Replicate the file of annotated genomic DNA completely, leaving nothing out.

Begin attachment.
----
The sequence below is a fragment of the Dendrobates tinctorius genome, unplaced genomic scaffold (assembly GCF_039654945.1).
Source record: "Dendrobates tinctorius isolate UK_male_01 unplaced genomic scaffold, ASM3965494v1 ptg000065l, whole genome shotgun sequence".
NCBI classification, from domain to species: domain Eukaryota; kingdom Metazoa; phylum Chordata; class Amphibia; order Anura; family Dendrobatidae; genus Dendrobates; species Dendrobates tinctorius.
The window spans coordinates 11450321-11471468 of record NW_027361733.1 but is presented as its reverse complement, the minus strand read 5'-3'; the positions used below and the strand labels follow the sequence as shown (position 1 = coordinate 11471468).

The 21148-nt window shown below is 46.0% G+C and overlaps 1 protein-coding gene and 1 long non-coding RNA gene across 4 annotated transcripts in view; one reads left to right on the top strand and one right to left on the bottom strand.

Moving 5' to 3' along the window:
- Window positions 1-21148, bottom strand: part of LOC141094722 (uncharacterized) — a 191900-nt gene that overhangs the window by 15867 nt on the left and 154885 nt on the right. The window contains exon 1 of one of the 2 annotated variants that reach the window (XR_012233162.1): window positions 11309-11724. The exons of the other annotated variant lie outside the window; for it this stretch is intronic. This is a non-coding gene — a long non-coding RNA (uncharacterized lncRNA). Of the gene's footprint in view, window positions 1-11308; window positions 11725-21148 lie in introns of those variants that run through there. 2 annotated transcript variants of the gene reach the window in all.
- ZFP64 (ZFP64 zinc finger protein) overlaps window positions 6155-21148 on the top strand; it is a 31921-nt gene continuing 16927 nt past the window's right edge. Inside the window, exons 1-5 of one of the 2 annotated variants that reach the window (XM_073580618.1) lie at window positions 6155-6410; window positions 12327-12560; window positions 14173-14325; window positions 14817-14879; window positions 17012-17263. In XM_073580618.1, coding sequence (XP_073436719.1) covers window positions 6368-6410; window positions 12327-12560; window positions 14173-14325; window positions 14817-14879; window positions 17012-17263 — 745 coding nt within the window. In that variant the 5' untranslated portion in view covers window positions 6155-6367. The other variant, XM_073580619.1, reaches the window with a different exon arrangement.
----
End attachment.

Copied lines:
The sequence below is a fragment of the Dendrobates tinctorius genome, unplaced genomic scaffold (assembly GCF_039654945.1).
Source record: "Dendrobates tinctorius isolate UK_male_01 unplaced genomic scaffold, ASM3965494v1 ptg000065l, whole genome shotgun sequence".
NCBI classification, from domain to species: domain Eukaryota; kingdom Metazoa; phylum Chordata; class Amphibia; order Anura; family Dendrobatidae; genus Dendrobates; species Dendrobates tinctorius.
The window spans coordinates 11450321-11471468 of record NW_027361733.1 but is presented as its reverse complement, the minus strand read 5'-3'; the positions used below and the strand labels follow the sequence as shown (position 1 = coordinate 11471468).

The 21148-nt window shown below is 46.0% G+C and overlaps 1 protein-coding gene and 1 long non-coding RNA gene across 4 annotated transcripts in view; one reads left to right on the top strand and one right to left on the bottom strand.

Moving 5' to 3' along the window:
- Window positions 1-21148, bottom strand: part of LOC141094722 (uncharacterized) — a 191900-nt gene that overhangs the window by 15867 nt on the left and 154885 nt on the right. The window contains exon 1 of one of the 2 annotated variants that reach the window (XR_012233162.1): window positions 11309-11724. The exons of the other annotated variant lie outside the window; for it this stretch is intronic. This is a non-coding gene — a long non-coding RNA (uncharacterized lncRNA). Of the gene's footprint in view, window positions 1-11308; window positions 11725-21148 lie in introns of those variants that run through there. 2 annotated transcript variants of the gene reach the window in all.
- ZFP64 (ZFP64 zinc finger protein) overlaps window positions 6155-21148 on the top strand; it is a 31921-nt gene continuing 16927 nt past the window's right edge. Inside the window, exons 1-5 of one of the 2 annotated variants that reach the window (XM_073580618.1) lie at window positions 6155-6410; window positions 12327-12560; window positions 14173-14325; window positions 14817-14879; window positions 17012-17263. In XM_073580618.1, coding sequence (XP_073436719.1) covers window positions 6368-6410; window positions 12327-12560; window positions 14173-14325; window positions 14817-14879; window positions 17012-17263 — 745 coding nt within the window. In that variant the 5' untranslated portion in view covers window positions 6155-6367. The other variant, XM_073580619.1, reaches the window with a different exon arrangement.